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Fighting for the desert city of Yemen is now the key to tensions in the United States, Iran

Dubai, United Arab Emirates (AP)-The battle for an ancient desert city in war-torn Yemen has become an understanding of the broader tensions that are now exacerbating the situation in the Middle East and what President Joe Biden’s administration is facing in order to withdraw U.S. troops from the United States The key to the challenge is the region.

As the Iran-backed Houthi insurgents in the Yemeni capital Sanaa attempt to occupy the city, this is vital to the country’s energy supply. In the mountains outside of Marib, fighting has been going on.

Saudi Arabia, which has led the military alliance since 201

5 and supported the Sana’a government-in-exile, launched an airstrike after the airstrike to thwart Houthi’s march to Malibu. The Hussites retaliated with drone and missile attacks in Saudi Arabia, shaking up the global oil market.

The battle for Malibu is likely to determine the contours of any political settlement in Yemen’s second civil war since the 1990s. If caught by the Houthis, the insurgents can use this advantage in negotiations and even continue to develop south. If Marib is controlled by Yemen’s internationally recognized government, it may rescue its sole stronghold because the separatists challenge its authority elsewhere.

This struggle has also put pressure on the United States’ most powerful Arab Gulf allies and restricted the United States’ return to Iran’s nuclear deal. It even complicates the Biden administration’s efforts to slowly transfer the long-term large-scale military deployment of the United States to the Middle East in response to what it considers to be emerging threats from China and Russia.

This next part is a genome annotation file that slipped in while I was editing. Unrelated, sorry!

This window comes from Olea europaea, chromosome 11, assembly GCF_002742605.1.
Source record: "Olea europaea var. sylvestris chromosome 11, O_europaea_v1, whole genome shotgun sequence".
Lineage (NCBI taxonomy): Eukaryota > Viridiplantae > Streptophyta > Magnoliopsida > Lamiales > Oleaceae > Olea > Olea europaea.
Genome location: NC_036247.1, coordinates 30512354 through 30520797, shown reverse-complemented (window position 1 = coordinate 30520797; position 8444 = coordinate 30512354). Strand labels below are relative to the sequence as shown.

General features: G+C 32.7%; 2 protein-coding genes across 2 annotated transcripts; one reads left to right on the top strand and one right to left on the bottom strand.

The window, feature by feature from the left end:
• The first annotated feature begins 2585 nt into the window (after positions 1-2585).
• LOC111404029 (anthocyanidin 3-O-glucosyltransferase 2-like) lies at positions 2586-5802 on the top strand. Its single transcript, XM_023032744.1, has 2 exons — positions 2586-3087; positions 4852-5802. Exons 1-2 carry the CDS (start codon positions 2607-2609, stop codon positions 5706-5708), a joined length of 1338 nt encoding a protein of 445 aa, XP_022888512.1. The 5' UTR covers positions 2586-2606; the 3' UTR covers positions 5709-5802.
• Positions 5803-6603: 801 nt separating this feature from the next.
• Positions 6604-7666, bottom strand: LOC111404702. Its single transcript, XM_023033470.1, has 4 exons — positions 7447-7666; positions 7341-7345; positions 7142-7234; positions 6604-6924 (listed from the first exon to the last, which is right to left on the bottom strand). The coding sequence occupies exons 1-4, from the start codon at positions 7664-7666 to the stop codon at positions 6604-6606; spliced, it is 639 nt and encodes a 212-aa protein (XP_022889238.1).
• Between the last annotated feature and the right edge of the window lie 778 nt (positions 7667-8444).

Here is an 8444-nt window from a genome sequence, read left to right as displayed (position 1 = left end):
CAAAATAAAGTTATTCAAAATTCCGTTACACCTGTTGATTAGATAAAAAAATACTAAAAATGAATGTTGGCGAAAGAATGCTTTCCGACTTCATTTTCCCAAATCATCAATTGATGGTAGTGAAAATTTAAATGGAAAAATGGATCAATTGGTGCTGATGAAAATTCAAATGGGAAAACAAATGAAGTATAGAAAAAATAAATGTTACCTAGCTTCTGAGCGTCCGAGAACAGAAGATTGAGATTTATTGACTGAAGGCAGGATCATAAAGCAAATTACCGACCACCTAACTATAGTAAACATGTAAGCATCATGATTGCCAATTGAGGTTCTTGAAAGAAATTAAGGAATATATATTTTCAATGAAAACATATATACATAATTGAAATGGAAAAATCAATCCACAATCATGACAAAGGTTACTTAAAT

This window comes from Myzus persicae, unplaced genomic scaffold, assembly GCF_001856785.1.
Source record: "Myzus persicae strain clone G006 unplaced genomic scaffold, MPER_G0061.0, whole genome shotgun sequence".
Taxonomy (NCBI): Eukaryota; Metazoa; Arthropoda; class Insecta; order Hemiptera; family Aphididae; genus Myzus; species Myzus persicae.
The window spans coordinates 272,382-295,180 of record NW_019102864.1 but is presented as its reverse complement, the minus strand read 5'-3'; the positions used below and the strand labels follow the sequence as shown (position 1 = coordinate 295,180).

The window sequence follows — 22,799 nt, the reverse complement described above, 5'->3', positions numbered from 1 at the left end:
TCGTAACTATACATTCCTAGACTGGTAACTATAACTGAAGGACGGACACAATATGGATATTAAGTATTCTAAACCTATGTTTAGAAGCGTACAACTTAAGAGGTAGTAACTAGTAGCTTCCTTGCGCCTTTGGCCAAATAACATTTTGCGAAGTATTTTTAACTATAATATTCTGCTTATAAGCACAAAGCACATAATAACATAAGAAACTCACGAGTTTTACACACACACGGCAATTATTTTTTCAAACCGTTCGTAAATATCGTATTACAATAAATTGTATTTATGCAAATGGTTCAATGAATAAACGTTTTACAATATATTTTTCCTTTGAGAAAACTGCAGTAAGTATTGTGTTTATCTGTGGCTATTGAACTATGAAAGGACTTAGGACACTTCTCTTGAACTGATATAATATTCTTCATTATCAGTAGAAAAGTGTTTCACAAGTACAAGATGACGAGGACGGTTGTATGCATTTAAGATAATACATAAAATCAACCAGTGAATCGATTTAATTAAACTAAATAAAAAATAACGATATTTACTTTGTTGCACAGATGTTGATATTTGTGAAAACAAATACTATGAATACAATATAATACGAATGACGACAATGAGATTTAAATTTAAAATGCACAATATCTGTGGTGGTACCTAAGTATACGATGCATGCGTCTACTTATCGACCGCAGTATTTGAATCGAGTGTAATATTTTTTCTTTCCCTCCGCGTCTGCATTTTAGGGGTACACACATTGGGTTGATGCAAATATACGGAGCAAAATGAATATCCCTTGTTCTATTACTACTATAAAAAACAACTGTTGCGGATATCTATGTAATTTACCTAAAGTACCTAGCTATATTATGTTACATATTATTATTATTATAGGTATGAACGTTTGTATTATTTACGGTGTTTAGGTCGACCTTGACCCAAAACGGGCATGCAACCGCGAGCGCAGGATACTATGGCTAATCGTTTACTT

Abdul Ghani Aliani, a senior researcher at the Sana’a Strategic Research Center, said that the loss of Malibu would be “the last bullet among the internationally recognized heads of government.” “This will lay the foundation for the disintegration of the Yemeni state. You are looking for a generation of instability and humanitarian crisis. You will also see a free theater for regional intervention.”


The ancient oasis became the front line of war

Malibu is located 120 kilometers (75 miles) east of Sana’a, on the edge of the empty desert of the Arabian Peninsula, at the foot of the Sarawat Mountains that drive along the Red Sea.It is believed that this is the hometown of the Queen of Sheba in the Bible, He provided King Solomon with a wealth of spices and gold. In the Qur’an, the collapse of the ancient dam is the place where the flood is flooded.

The disaster that plagues this city today is entirely man-made. According to the UN refugee agency, more than 800,000 refugees fled Houthi to take over Sanaa in September 2014, and the subsequent war caused the city’s population to surge.